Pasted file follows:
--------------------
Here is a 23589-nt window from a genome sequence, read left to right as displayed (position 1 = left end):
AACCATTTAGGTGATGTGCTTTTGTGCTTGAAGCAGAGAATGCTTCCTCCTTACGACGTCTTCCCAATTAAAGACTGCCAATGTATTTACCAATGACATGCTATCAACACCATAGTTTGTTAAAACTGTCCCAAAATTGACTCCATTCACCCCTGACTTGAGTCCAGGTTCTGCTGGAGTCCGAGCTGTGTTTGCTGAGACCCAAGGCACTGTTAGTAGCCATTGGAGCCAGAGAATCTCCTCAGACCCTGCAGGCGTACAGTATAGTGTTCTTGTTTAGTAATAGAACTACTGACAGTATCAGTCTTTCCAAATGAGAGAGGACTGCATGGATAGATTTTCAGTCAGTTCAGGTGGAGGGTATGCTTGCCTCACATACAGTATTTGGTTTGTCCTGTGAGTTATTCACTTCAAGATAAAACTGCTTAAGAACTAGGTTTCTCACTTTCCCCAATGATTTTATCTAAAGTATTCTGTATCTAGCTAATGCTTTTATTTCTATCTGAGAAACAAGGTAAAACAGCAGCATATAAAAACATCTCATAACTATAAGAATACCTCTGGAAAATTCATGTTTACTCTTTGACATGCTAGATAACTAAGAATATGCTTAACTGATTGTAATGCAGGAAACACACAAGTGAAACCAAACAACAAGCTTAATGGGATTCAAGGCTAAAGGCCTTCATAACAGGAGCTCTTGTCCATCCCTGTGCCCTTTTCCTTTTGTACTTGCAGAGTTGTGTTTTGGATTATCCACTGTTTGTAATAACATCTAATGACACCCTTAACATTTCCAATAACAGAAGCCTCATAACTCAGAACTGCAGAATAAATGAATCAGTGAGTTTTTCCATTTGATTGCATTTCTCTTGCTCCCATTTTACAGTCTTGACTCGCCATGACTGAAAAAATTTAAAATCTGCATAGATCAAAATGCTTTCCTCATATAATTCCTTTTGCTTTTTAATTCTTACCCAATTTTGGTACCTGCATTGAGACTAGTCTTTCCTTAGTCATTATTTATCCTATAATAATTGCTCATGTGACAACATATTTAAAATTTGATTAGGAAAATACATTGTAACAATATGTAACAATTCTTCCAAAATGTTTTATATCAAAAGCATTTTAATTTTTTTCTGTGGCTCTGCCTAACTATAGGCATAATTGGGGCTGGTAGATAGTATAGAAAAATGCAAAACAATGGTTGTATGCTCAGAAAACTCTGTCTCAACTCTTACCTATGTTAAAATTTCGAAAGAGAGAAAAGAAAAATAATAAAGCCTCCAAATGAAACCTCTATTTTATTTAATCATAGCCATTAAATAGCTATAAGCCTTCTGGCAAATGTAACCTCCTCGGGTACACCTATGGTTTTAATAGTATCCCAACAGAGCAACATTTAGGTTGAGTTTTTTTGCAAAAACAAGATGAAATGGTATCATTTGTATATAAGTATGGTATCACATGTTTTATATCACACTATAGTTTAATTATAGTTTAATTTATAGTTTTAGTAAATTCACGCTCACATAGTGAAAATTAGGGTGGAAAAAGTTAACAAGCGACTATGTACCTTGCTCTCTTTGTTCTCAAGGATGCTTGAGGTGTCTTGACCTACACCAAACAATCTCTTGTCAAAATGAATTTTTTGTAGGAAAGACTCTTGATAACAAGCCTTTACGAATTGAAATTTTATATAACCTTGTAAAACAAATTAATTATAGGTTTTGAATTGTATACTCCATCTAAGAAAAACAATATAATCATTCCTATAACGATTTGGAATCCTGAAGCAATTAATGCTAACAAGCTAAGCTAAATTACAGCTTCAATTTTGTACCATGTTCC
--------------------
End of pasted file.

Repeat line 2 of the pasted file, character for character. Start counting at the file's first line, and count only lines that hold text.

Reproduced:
AACCATTTAGGTGATGTGCTTTTGTGCTTGAAGCAGAGAATGCTTCCTCCTTACGACGTCTTCCCAATTAAAGACTGCCAATGTATTTACCAATGACATGCTATCAACACCATAGTTTGTTAAAACTGTCCCAAAATTGACTCCATTCACCCCTGACTTGAGTCCAGGTTCTGCTGGAGTCCGAGCTGTGTTTGCTGAGACCCAAGGCACTGTTAGTAGCCATTGGAGCCAGAGAATCTCCTCAGACCCTGCAGGCGTACAGTATAGTGTTCTTGTTTAGTAATAGAACTACTGACAGTATCAGTCTTTCCAAATGAGAGAGGACTGCATGGATAGATTTTCAGTCAGTTCAGGTGGAGGGTATGCTTGCCTCACATACAGTATTTGGTTTGTCCTGTGAGTTATTCACTTCAAGATAAAACTGCTTAAGAACTAGGTTTCTCACTTTCCCCAATGATTTTATCTAAAGTATTCTGTATCTAGCTAATGCTTTTATTTCTATCTGAGAAACAAGGTAAAACAGCAGCATATAAAAACATCTCATAACTATAAGAATACCTCTGGAAAATTCATGTTTACTCTTTGACATGCTAGATAACTAAGAATATGCTTAACTGATTGTAATGCAGGAAACACACAAGTGAAACCAAACAACAAGCTTAATGGGATTCAAGGCTAAAGGCCTTCATAACAGGAGCTCTTGTCCATCCCTGTGCCCTTTTCCTTTTGTACTTGCAGAGTTGTGTTTTGGATTATCCACTGTTTGTAATAACATCTAATGACACCCTTAACATTTCCAATAACAGAAGCCTCATAACTCAGAACTGCAGAATAAATGAATCAGTGAGTTTTTCCATTTGATTGCATTTCTCTTGCTCCCATTTTACAGTCTTGACTCGCCATGACTGAAAAAATTTAAAATCTGCATAGATCAAAATGCTTTCCTCATATAATTCCTTTTGCTTTTTAATTCTTACCCAATTTTGGTACCTGCATTGAGACTAGTCTTTCCTTAGTCATTATTTATCCTATAATAATTGCTCATGTGACAACATATTTAAAATTTGATTAGGAAAATACATTGTAACAATATGTAACAATTCTTCCAAAATGTTTTATATCAAAAGCATTTTAATTTTTTTCTGTGGCTCTGCCTAACTATAGGCATAATTGGGGCTGGTAGATAGTATAGAAAAATGCAAAACAATGGTTGTATGCTCAGAAAACTCTGTCTCAACTCTTACCTATGTTAAAATTTCGAAAGAGAGAAAAGAAAAATAATAAAGCCTCCAAATGAAACCTCTATTTTATTTAATCATAGCCATTAAATAGCTATAAGCCTTCTGGCAAATGTAACCTCCTCGGGTACACCTATGGTTTTAATAGTATCCCAACAGAGCAACATTTAGGTTGAGTTTTTTTGCAAAAACAAGATGAAATGGTATCATTTGTATATAAGTATGGTATCACATGTTTTATATCACACTATAGTTTAATTATAGTTTAATTTATAGTTTTAGTAAATTCACGCTCACATAGTGAAAATTAGGGTGGAAAAAGTTAACAAGCGACTATGTACCTTGCTCTCTTTGTTCTCAAGGATGCTTGAGGTGTCTTGACCTACACCAAACAATCTCTTGTCAAAATGAATTTTTTGTAGGAAAGACTCTTGATAACAAGCCTTTACGAATTGAAATTTTATATAACCTTGTAAAACAAATTAATTATAGGTTTTGAATTGTATACTCCATCTAAGAAAAACAATATAATCATTCCTATAACGATTTGGAATCCTGAAGCAATTAATGCTAACAAGCTAAGCTAAATTACAGCTTCAATTTTGTACCATGTTCC